On the other hand, nothing still doesn't seem like it's enough.

Unlike my friend, I grew up in a very liberal Christian church. It is a church where the concept of a hell isn't really promoted.

That church is pretty open minded and I think there are even some atheists who attend that church. They attend mostly because it's a social center.

I have to admit that I don't go there, myself, as it doesn't fit into my schedule, but I get a good feeling when ever I do go.

There's probably no egotistical "man in the sky" who's offended if one's not fitting a church service into one's schedule.

Science has always met a lot to me and it does seem to be inconclusive, at best, as to whether there is a god or not.

Maybe I shouldn't say a god since that conjures up images of the man with a grey beard, which, other than Santa Clause, I don't really believe in.

Science does seem to indicate that there is still a lot out there we don't know about. The universe, by itself, is huge and there may even be other universes as well as stuff like multiple dimensions. Hard to conceptualize with our very limited minds.

There's a lot of interesting shows about physics I listen to on NPR Radio; for instance.

At least it seems like there is plenty of "stage" for things we still don't know about to exist. Science can be quite humbling.

The fundamentalist brands of religion tend to be more arrogant than the liberal brands. People claiming to know answers. Science tends to unravel a lot of beliefs. At the same time, I'd say we certainly haven't written the last chapter.

Might as well hold a hope about something since it can bring some comfort and pleasure to this life at least.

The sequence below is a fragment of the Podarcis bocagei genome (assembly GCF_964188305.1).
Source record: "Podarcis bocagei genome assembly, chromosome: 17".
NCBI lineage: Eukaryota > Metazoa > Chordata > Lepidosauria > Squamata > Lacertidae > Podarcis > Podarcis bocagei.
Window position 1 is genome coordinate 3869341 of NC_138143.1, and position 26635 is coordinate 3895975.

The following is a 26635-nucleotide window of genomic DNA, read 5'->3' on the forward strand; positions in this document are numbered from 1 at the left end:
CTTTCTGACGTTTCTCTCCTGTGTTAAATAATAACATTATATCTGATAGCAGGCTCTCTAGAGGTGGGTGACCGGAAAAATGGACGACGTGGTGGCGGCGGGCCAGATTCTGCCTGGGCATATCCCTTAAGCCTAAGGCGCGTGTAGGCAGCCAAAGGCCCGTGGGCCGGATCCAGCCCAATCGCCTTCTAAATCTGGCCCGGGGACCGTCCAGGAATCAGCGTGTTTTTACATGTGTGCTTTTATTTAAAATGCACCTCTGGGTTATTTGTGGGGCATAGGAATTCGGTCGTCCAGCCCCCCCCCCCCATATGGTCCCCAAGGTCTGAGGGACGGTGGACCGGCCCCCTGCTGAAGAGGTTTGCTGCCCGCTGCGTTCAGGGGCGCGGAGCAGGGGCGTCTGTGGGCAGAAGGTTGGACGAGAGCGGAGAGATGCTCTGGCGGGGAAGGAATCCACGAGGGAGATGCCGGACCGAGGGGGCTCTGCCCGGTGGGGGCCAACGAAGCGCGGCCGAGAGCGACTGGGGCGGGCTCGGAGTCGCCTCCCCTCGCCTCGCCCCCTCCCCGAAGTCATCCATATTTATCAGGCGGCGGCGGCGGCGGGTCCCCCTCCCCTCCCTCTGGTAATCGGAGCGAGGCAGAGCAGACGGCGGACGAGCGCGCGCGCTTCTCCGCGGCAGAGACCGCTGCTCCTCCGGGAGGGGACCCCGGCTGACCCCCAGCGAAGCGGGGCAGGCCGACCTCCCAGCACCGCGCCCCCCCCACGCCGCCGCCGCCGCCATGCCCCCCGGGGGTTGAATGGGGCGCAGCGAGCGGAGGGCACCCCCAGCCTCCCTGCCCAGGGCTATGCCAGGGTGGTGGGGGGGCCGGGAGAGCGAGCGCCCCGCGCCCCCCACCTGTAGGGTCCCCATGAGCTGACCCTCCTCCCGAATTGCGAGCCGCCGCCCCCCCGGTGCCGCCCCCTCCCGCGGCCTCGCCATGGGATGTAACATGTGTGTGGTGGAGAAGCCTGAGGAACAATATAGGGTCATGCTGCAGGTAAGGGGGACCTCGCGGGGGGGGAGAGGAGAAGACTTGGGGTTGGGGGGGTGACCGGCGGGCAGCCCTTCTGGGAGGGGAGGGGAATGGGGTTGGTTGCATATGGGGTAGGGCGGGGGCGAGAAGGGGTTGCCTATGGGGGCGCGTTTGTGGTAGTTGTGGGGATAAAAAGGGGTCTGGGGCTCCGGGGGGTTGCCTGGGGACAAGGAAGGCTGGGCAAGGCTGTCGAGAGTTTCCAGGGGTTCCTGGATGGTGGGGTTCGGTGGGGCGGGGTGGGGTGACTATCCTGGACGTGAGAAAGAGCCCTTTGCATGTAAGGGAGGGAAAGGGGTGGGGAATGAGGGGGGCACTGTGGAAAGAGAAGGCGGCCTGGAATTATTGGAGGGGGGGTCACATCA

Wednesday, December 14, 2011

Occupy KGO? Former listener via ionospheric skip writes from Bellingham, WA. Now using internet

KGO transmitter looks like it's behind prison fences when seen from Dumbarton Bridge bike path. Image taken on my 2004 bicycle tour.

I hear there is an "Occupy KGO." KGO Radio was a popular talk show station in San Francisco that I remember since the late 1960s. I grew up in Pullman, WA. but KGO's signal is heard up and down the west coast at night. Talk shows were booth liberal and conservative. Locally produced; rather than packaged off the network. Quite a forum for many years.

Occupy KGO video I found (December 15 2011). Interesting.

Just a few weeks ago, the new corporation, Cumulus Media, that bought KGO changed the format. Most of the talk show hosts were laid off.

Maybe I should say they almost totally changed the format. Some of hosts have remained, but there's a lot more news and less discussion now.

Constant news can be repetitive.

People are mad, thus the Occupy KGO uprising. There seems to be an occupy everything, these days anyway.

Rather than blowing my stack, I'm now using the internet. It's a relatively new source for talk radio. That's the great thing about the internet. So many choices and talk radio can still thrive. It's just thriving in new ways.